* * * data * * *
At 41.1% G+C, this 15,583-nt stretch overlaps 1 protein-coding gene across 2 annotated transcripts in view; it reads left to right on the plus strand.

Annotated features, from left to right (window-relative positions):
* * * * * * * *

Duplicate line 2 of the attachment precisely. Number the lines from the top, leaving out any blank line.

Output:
Annotated features, from left to right (window-relative positions):